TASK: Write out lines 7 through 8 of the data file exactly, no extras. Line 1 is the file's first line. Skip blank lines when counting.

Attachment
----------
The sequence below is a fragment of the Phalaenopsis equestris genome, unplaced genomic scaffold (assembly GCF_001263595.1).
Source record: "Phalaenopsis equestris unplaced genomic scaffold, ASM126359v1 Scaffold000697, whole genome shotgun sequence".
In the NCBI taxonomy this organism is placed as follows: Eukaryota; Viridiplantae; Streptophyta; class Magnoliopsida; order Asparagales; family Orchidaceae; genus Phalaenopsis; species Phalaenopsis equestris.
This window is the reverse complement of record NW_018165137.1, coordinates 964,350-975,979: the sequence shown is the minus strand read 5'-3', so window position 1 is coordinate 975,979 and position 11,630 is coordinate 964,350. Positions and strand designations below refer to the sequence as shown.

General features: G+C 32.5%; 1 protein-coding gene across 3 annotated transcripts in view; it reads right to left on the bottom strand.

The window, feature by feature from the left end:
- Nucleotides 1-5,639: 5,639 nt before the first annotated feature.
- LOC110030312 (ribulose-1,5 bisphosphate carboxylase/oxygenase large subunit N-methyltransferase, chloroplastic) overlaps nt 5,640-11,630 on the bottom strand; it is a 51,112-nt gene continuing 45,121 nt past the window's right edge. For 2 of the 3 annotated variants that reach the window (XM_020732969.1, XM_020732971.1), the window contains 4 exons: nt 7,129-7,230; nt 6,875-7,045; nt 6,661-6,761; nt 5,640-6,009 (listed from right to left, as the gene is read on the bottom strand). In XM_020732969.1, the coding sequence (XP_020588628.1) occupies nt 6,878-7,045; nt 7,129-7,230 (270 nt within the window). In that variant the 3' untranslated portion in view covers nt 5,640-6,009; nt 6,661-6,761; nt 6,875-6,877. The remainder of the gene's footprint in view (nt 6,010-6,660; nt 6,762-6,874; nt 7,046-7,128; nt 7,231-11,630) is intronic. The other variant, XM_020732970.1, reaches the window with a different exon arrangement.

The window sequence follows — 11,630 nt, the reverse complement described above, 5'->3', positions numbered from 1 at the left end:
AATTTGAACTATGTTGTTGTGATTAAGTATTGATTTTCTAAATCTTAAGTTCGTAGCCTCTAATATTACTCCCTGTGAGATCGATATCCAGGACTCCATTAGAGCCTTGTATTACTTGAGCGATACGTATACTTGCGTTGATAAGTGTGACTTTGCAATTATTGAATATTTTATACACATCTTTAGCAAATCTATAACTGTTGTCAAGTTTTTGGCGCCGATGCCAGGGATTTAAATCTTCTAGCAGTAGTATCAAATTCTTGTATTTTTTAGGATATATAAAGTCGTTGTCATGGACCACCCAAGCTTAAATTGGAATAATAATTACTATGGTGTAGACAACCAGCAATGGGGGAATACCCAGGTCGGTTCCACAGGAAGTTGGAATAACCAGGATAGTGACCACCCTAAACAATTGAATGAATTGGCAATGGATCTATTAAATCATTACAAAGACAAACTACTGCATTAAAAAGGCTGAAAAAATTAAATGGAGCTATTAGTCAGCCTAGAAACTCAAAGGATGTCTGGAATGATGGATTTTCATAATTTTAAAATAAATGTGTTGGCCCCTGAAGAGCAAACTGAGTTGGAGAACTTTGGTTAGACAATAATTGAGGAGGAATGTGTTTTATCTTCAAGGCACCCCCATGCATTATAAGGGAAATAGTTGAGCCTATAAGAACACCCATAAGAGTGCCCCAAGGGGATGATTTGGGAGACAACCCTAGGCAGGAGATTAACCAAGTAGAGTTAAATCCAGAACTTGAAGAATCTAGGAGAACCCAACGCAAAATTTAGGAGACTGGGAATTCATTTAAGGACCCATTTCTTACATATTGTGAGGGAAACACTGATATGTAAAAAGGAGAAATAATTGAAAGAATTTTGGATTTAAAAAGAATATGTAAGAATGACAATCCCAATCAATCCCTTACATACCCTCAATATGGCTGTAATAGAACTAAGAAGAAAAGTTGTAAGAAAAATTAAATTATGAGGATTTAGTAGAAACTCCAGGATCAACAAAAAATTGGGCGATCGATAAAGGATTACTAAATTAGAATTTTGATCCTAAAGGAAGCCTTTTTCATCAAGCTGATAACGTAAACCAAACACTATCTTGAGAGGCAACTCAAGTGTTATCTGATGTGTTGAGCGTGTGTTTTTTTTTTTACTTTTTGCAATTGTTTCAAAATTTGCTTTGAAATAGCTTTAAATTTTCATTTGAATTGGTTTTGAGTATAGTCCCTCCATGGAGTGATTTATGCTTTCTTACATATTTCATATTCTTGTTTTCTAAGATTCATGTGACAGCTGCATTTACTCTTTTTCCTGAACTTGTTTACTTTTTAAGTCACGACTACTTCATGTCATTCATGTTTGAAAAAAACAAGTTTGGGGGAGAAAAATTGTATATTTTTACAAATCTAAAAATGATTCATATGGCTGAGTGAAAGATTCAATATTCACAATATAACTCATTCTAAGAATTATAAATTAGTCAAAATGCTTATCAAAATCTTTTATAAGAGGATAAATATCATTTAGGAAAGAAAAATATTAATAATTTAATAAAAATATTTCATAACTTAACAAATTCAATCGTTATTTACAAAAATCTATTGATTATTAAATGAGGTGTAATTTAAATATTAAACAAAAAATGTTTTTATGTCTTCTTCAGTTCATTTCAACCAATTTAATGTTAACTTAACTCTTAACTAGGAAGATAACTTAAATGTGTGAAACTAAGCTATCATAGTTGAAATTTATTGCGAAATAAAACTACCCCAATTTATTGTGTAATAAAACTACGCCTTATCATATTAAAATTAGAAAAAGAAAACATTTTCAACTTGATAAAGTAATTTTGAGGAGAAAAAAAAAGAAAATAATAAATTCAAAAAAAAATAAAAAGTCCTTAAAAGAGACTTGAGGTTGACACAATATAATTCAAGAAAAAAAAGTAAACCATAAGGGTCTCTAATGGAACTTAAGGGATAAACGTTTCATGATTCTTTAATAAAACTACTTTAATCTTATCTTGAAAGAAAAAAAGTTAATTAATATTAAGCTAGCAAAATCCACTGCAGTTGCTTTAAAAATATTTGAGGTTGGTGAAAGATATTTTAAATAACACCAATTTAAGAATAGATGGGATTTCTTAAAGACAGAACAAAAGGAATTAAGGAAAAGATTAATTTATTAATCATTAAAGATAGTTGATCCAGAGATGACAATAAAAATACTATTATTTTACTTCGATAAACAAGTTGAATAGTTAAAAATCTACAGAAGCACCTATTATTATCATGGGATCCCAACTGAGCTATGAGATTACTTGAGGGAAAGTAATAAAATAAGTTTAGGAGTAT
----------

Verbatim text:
- Nucleotides 1-5,639: 5,639 nt before the first annotated feature.
- LOC110030312 (ribulose-1,5 bisphosphate carboxylase/oxygenase large subunit N-methyltransferase, chloroplastic) overlaps nt 5,640-11,630 on the bottom strand; it is a 51,112-nt gene continuing 45,121 nt past the window's right edge. For 2 of the 3 annotated variants that reach the window (XM_020732969.1, XM_020732971.1), the window contains 4 exons: nt 7,129-7,230; nt 6,875-7,045; nt 6,661-6,761; nt 5,640-6,009 (listed from right to left, as the gene is read on the bottom strand). In XM_020732969.1, the coding sequence (XP_020588628.1) occupies nt 6,878-7,045; nt 7,129-7,230 (270 nt within the window). In that variant the 3' untranslated portion in view covers nt 5,640-6,009; nt 6,661-6,761; nt 6,875-6,877. The remainder of the gene's footprint in view (nt 6,010-6,660; nt 6,762-6,874; nt 7,046-7,128; nt 7,231-11,630) is intronic. The other variant, XM_020732970.1, reaches the window with a different exon arrangement.